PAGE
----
Thursday, April 14, 2005


From the Scotsman
Research finds a Dandy way to help young boys improve literacy


TRADITIONAL comics such as the Beano and the Dandy could be the key to encouraging more young boys to read, according to a new survey.

Research published yesterday revealed that while 17 per cent of boys aged between seven and 11 do not read books outside school, 60 per cent regularly read comics.

The survey also revealed that just 5 per cent of boys read for more than an hour a day in their spare time, compared to 17 per cent of girls.

Last night, experts said that encouraging youngsters to read comics could be a vital tool in the fight to improve literacy rates.

Dr Karen McGavock, an expert in children’s literature at Stirling University, said comics had "a wealth of things to offer" young people.

She said: "It is important to expose young people to a variety of different literature, including comics and other, more established, works of fiction.

"Too often comics are seen as a low form of fiction, but that is not the case and so we should be encouraging children to read no matter what the particular format."

The survey, which sought the views of children and parents, was carried out on behalf of the Beano and the Dandy by the research specialists BMRB Access.

It found that 13 per cent of boys fail to read at all during their leisure time, but that 76 per cent spend more than an hour a day watching television.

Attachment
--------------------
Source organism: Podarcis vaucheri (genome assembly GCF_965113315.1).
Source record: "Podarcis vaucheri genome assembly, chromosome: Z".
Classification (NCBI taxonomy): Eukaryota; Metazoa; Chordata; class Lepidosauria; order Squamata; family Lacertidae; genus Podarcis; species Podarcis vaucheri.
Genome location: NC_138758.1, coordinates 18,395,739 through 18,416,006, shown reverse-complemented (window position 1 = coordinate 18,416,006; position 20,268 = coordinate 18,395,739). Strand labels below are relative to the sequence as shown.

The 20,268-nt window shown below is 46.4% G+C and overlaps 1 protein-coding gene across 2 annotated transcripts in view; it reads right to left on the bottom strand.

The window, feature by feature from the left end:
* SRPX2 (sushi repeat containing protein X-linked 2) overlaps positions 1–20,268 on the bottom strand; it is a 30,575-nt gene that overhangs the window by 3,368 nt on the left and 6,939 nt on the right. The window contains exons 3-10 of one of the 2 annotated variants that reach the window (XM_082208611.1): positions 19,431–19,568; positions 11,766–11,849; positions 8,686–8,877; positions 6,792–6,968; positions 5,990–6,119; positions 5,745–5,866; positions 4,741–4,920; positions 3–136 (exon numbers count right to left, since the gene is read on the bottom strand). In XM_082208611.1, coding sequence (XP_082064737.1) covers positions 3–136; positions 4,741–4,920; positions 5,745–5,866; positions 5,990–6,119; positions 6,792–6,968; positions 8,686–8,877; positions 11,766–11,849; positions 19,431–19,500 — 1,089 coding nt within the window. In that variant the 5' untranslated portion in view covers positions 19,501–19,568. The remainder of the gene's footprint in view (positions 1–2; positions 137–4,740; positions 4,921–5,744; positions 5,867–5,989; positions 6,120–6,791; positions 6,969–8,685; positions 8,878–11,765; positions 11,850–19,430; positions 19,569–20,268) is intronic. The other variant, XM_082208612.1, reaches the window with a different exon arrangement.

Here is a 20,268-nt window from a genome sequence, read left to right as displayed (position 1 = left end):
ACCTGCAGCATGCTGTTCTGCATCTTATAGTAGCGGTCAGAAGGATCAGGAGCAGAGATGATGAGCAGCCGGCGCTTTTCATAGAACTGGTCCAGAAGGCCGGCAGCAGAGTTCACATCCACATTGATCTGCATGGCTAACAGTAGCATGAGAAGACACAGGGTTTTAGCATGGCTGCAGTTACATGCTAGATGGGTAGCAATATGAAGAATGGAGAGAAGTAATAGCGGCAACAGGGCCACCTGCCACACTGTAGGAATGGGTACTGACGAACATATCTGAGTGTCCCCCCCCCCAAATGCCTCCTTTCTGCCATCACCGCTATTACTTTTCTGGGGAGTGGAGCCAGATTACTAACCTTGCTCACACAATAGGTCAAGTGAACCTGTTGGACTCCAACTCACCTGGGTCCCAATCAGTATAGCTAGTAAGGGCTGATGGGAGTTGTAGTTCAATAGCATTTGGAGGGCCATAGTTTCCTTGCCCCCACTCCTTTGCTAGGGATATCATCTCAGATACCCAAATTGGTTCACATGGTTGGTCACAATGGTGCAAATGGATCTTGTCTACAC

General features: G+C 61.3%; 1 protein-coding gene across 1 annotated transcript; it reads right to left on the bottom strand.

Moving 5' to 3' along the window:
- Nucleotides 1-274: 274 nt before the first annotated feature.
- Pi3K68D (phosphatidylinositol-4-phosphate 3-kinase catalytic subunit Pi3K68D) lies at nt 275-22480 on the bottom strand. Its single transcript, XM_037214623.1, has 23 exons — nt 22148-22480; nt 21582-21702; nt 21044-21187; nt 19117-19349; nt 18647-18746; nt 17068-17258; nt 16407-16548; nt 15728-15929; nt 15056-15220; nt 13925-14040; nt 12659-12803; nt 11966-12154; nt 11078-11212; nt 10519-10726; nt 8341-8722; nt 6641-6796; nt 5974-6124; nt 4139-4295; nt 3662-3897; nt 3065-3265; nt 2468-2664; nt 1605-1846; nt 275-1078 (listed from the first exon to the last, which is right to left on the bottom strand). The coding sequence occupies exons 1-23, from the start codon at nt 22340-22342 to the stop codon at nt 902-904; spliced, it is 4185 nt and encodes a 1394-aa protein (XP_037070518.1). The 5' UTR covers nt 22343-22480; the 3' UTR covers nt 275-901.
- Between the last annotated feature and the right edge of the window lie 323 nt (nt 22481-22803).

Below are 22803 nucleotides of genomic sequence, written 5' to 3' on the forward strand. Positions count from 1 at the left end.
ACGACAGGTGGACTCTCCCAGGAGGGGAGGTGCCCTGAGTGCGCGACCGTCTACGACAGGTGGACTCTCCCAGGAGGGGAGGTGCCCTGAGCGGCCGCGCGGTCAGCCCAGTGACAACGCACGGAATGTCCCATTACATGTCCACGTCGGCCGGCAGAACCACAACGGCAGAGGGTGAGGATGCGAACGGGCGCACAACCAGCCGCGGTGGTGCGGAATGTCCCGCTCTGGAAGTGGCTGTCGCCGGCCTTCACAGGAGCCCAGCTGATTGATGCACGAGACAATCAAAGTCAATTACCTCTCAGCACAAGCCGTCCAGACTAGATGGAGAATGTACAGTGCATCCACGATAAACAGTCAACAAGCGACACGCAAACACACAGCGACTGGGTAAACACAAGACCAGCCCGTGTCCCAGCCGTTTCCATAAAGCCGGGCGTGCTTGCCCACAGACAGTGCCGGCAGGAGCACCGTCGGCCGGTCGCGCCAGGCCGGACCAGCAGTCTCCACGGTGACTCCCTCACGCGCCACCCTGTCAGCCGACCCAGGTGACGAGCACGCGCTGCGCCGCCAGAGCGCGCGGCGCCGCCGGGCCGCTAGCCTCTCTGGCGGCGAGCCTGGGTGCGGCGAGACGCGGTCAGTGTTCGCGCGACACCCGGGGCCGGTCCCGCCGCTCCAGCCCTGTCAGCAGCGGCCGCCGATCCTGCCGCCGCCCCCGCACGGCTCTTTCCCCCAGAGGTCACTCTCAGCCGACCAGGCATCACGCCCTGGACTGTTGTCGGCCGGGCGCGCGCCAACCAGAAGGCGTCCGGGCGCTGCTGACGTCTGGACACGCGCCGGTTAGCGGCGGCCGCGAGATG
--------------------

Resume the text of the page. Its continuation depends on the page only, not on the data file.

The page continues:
Ben Gray, of DC Thomson, the publishers of the Beano and the Dandy, said comics had a part to play in encouraging more young people to read.

He said: "Comics should be seen as a stepping stone to get children to enjoy reading in their spare time."
I was pleased, but not surprised, to read that research in Scotland has confirmed that comic book reading is a good idea (your report, 12 April). We have come to the same conclusion in the United States.

Joanne Ujiie and I published a study a few years ago showing that boys aged ten to 14 who were heavy comic book readers liked reading more, read more in general, and read more books than lighter comic book readers, who, in turn, read more than non-comic book readers.

University of Southern California
Los Angeles
California, USA

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Mind you a depressingly small proportion of my customers are kids. Most kids are sitting on the couch rotting their brains with computer games - or am I just an old fogey?

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